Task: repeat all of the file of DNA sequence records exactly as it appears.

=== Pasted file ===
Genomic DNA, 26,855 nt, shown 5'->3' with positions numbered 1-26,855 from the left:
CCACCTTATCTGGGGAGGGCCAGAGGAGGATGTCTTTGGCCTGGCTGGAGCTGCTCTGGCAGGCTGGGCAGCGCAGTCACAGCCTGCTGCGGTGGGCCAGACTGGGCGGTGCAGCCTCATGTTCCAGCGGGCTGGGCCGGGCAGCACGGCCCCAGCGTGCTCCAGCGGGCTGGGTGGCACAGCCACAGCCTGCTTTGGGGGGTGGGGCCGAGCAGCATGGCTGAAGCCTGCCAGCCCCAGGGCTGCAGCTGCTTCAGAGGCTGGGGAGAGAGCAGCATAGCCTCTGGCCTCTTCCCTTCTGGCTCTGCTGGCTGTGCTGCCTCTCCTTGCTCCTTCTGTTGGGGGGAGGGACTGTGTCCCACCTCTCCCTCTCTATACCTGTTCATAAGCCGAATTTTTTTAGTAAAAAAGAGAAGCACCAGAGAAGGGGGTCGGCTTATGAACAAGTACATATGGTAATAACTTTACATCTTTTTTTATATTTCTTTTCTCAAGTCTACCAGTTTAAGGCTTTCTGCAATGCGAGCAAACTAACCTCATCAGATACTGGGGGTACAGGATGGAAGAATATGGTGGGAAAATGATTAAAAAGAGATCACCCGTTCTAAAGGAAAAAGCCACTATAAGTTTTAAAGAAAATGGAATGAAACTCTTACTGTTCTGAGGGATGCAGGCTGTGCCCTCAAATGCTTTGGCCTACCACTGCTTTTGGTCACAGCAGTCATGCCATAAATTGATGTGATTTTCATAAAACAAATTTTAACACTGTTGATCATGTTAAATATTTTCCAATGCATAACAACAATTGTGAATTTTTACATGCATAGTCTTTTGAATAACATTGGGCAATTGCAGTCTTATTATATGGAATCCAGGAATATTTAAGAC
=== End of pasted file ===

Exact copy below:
Genomic DNA, 26,855 nt, shown 5'->3' with positions numbered 1-26,855 from the left:
CCACCTTATCTGGGGAGGGCCAGAGGAGGATGTCTTTGGCCTGGCTGGAGCTGCTCTGGCAGGCTGGGCAGCGCAGTCACAGCCTGCTGCGGTGGGCCAGACTGGGCGGTGCAGCCTCATGTTCCAGCGGGCTGGGCCGGGCAGCACGGCCCCAGCGTGCTCCAGCGGGCTGGGTGGCACAGCCACAGCCTGCTTTGGGGGGTGGGGCCGAGCAGCATGGCTGAAGCCTGCCAGCCCCAGGGCTGCAGCTGCTTCAGAGGCTGGGGAGAGAGCAGCATAGCCTCTGGCCTCTTCCCTTCTGGCTCTGCTGGCTGTGCTGCCTCTCCTTGCTCCTTCTGTTGGGGGGAGGGACTGTGTCCCACCTCTCCCTCTCTATACCTGTTCATAAGCCGAATTTTTTTAGTAAAAAAGAGAAGCACCAGAGAAGGGGGTCGGCTTATGAACAAGTACATATGGTAATAACTTTACATCTTTTTTTATATTTCTTTTCTCAAGTCTACCAGTTTAAGGCTTTCTGCAATGCGAGCAAACTAACCTCATCAGATACTGGGGGTACAGGATGGAAGAATATGGTGGGAAAATGATTAAAAAGAGATCACCCGTTCTAAAGGAAAAAGCCACTATAAGTTTTAAAGAAAATGGAATGAAACTCTTACTGTTCTGAGGGATGCAGGCTGTGCCCTCAAATGCTTTGGCCTACCACTGCTTTTGGTCACAGCAGTCATGCCATAAATTGATGTGATTTTCATAAAACAAATTTTAACACTGTTGATCATGTTAAATATTTTCCAATGCATAACAACAATTGTGAATTTTTACATGCATAGTCTTTTGAATAACATTGGGCAATTGCAGTCTTATTATATGGAATCCAGGAATATTTAAGAC